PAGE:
To view a basic PowerPoint presentation of these concepts visit (simply press cancel when it prompts you for your log in information, the page will open)
http://www.pasadenaisd.org/teachertoolbox
/PPts/samples-1-27/Fact&Opinion.ppt

For official dictionary definitions for fact and opinion visit
http://www.dictionarylive.com

As mentioned in the opening paragraph, being able to distinguish between fact and opinion is very important for students today that have so much access to information. To introduce the concept of fact or opinion, students can read statements or look at pictures and determine which statements are fact and which are opinions. There are many web-quest type activities for students to practice determining the difference between fact and opinion, but few use science ideas as their focus. It may also be meaningful for students to create their own statements and have other students label them fact or opinion.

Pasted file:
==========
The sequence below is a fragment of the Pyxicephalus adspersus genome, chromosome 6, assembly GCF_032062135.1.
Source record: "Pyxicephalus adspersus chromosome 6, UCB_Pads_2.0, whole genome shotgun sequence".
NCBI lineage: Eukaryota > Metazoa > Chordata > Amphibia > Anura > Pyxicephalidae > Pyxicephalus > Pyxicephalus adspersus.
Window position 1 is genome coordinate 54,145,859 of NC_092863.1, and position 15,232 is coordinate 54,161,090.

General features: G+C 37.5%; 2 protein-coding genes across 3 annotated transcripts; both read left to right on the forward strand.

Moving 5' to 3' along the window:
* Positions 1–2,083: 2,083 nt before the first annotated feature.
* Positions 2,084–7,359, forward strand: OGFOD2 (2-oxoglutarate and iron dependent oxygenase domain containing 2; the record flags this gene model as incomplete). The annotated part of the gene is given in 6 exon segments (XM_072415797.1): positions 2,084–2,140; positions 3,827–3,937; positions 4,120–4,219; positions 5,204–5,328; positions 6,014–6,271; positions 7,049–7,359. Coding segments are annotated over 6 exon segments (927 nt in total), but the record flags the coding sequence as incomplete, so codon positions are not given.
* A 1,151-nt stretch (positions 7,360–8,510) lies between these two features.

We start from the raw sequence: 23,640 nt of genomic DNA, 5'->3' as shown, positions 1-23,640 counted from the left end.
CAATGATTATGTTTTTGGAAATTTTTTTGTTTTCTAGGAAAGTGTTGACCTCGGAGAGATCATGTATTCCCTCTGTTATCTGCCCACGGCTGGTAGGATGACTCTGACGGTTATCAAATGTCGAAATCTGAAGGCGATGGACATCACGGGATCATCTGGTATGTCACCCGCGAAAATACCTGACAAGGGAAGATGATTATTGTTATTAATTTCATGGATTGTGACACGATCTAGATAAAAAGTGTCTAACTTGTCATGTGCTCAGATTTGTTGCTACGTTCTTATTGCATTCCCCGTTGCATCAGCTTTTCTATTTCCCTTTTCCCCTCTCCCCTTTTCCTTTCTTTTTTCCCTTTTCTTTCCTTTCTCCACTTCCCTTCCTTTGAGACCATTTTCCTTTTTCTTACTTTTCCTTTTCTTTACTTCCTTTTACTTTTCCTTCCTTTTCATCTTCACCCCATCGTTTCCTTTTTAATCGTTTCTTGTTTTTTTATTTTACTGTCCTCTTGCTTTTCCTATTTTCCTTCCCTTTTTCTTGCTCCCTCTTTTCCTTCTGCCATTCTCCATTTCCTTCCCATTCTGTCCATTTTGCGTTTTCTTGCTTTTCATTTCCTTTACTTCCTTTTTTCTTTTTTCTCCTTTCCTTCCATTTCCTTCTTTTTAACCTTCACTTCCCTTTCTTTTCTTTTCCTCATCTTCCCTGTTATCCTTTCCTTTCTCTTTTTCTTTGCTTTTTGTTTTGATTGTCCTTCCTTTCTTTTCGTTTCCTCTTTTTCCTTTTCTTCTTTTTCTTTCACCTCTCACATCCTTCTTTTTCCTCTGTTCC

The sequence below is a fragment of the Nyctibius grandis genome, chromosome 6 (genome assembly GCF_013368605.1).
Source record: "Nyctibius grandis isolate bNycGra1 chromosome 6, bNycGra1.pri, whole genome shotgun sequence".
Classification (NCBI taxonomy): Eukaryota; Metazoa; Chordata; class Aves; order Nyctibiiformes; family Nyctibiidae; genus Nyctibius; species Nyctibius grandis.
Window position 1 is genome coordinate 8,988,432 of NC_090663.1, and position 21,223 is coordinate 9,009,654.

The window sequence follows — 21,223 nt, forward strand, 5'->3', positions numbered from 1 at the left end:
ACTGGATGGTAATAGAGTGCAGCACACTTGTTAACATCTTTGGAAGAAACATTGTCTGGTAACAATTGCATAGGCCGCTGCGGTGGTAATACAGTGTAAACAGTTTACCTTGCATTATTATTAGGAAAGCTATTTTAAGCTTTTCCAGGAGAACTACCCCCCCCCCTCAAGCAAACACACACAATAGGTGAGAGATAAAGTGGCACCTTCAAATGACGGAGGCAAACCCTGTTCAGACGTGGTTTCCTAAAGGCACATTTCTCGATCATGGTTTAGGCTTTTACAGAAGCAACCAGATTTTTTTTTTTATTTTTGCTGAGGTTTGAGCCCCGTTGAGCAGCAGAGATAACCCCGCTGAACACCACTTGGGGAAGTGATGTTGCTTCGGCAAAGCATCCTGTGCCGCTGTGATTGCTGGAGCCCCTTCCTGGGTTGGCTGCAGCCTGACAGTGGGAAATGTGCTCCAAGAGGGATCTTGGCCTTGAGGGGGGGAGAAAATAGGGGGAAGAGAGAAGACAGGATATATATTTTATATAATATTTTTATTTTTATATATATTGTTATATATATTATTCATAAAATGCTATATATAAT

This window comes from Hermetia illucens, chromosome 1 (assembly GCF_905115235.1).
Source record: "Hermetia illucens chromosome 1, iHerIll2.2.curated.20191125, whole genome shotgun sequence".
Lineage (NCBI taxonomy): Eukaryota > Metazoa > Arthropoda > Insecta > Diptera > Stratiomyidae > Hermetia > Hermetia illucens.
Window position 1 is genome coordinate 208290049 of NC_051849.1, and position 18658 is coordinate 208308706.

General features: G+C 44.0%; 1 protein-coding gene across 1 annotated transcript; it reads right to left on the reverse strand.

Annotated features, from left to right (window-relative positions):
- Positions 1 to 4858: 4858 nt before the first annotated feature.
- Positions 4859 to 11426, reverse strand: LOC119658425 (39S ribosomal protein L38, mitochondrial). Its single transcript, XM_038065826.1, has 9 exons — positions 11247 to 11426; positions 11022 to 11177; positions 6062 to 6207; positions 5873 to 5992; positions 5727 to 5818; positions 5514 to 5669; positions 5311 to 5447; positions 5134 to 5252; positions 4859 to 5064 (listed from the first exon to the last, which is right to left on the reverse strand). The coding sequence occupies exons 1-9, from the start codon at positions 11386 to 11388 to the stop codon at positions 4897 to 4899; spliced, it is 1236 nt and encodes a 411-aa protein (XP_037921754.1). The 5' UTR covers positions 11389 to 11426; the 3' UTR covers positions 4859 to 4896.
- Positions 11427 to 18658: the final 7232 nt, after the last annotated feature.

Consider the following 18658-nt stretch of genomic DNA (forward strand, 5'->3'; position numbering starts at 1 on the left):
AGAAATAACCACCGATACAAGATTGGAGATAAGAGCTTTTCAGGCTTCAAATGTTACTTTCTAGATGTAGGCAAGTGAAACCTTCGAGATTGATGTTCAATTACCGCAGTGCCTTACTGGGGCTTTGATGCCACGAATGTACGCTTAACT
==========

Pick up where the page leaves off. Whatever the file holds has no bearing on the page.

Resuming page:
For up-to-date teacher ideas about a variety of ways to present fact and opinion activities visit http://www.proteacher.org/c/849_Fact_and_Opinion.html

To help students develop the skill of distinguishing between fact and opinion one can use graphic organizers to organize the language associated with fact or opinion statements.

 

Fact terminology

Opinion terminology

Many, exactly, precisely, actually, data, factual, justify, verify, proven, etc

Should, best, favorite, sometimes, belief, notion, idea, etc

For independent study or assessment of fact and opinion visit
http://www.bbc.co.uk/skillswise/words/reading/fact_and_opinion/quiz.shtml

 

The Scientific Method


Figure 3. Flow diagram showing the processes of the Scientific Method
(From http://scifiles.larc.nasa.gov/text/kids/
Research_Rack/tools/scientific_method.html
)